Finland Report


Policies Developed

Strategic programmes of consecutive Finnish governments, as well as documents related to their implementation, largely set the overall scene for the WGA in the country’s central governmental administration, including ministries and agencies. These documents often refer to a comprehensive approach in various forms and policy fields as being a guiding principle of the government’s policy planning and decision-making. In this context, the recommendations of the OECD and examples of general administration reforms in close reference group countries (e.g. Sweden) are often noted. While the general administrative landscape for a WGA is seen as being very good in Finland, the role of strong and autonomous ministries is often mentioned as creating some institutional hurdles to cross-sectoral and horizontal collaboration (OECD 2015).
In terms of external conflicts and crises, Finland’s WGA policies have been most clearly evident in the field of crisis management under the rubric of a comprehensive approach. Relatedly, it features high in development policy in terms of policy-coherence objectives. In these contexts, direct links have been made to humanitarian aid and human rights policies as well as to those for sustainable development. Broader economic relations (i.e. trade) are also increasingly connected to Finland’s aspiration to foster peace and stability via its foreign policy and the EU’s external relations.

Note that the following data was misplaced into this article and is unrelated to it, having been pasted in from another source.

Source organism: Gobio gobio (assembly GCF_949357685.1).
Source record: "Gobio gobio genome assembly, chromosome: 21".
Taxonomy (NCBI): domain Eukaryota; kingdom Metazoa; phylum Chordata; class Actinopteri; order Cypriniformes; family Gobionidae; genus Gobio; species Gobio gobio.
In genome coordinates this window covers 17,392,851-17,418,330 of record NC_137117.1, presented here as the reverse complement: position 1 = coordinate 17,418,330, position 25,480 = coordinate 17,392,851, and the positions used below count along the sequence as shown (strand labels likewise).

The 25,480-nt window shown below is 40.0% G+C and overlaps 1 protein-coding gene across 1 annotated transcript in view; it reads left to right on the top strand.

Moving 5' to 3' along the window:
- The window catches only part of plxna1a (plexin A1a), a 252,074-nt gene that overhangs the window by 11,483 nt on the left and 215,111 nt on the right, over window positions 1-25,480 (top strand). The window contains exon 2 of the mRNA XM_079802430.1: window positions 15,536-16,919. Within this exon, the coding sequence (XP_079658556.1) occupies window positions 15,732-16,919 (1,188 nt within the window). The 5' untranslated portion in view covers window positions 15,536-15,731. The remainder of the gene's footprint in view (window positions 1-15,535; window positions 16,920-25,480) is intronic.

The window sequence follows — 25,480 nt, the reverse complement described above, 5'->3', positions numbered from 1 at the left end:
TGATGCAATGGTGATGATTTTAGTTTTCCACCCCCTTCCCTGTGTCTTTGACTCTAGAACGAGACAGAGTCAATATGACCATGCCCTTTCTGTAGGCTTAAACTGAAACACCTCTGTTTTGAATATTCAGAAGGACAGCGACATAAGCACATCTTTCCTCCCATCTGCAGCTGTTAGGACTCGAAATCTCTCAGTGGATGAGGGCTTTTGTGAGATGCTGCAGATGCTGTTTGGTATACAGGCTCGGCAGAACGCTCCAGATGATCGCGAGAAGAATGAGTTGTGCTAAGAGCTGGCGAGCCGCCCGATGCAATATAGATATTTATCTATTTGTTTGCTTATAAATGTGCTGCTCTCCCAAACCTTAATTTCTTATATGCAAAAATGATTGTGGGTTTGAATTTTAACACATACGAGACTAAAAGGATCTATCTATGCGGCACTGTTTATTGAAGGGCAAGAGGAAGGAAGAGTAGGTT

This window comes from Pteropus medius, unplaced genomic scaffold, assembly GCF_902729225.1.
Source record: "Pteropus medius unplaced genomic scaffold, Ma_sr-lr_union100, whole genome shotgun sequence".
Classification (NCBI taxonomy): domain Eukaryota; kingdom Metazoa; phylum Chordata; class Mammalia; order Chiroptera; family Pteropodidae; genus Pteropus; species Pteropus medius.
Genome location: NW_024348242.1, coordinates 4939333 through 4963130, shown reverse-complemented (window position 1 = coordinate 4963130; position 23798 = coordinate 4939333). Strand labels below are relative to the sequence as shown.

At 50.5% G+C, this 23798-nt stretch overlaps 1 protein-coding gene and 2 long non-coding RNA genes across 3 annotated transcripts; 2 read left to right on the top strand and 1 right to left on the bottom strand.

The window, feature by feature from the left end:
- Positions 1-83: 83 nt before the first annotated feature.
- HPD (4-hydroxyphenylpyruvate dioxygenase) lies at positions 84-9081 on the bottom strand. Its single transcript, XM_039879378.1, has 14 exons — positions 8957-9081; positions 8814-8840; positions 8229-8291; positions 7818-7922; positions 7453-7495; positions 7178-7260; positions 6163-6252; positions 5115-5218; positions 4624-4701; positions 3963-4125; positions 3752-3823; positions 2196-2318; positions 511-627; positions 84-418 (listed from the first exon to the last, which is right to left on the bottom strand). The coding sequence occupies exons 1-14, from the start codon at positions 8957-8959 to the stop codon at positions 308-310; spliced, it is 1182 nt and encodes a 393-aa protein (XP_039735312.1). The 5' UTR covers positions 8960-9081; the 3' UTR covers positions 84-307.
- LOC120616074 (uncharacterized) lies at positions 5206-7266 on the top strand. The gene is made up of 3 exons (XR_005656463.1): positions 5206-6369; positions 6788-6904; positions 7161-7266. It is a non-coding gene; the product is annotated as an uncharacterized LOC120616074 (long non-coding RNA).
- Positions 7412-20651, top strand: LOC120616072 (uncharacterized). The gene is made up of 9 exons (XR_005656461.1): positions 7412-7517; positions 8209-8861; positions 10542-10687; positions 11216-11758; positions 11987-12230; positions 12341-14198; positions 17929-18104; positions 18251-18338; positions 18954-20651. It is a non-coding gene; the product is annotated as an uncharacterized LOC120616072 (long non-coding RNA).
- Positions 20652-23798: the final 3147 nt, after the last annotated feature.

The comprehensive approach seems to constitute a relatively coherent narrative that runs through key policy documents and impacts the planning and making of policies related to Finland’s responses to external conflicts and crises. Importantly, the scope of its comprehensive approach has been enlarging from civil-military cooperation towards a more general aspiration to work with a ‘WGA mindset’.
Regarding crisis management, a strategy on comprehensive crisis management was adopted in 2009 (Ministry for Foreign Affairs of Finland 2009) and, five years later, the government revised its strategy on civilian crisis management. The latter states (Prime Minister’s Office of Finland 2014: 10): “Finland aims to develop the effectiveness of crisis management, impact assessments and its capacities to participate in crisis management in a comprehensive manner which takes into account Finland’s fortes.” In addition, Finland underlines the “need for cooperation and coordination between different instruments, such as civilian and military crisis management, mediation, development cooperation, humanitarian assistance, diplomacy, and economic relations and sanctions” (ibid.).
Pursuing a comprehensive approach has also been underlined by the recently appointed government of Antti Rinne. Its programme states that “Finland will implement and promote a comprehensive approach to crisis management” (Programme of Prime Minister Antti Rinne’s Government 2019). Furthermore, it argues that the main objective in crisis management will be to enhance security and stability in conflict areas and “to boost the competence and capacity of countries affected by conflict” (ibid.). The programme also suggests that achieving tangible results in protracted conflicts requires “good coordination between peacebuilding, humanitarian assistance and development cooperation”, and that the government aims to enhance this “through more flexible funding of humanitarian assistance and development cooperation and by enabling multiannual funding arrangements” (ibid.).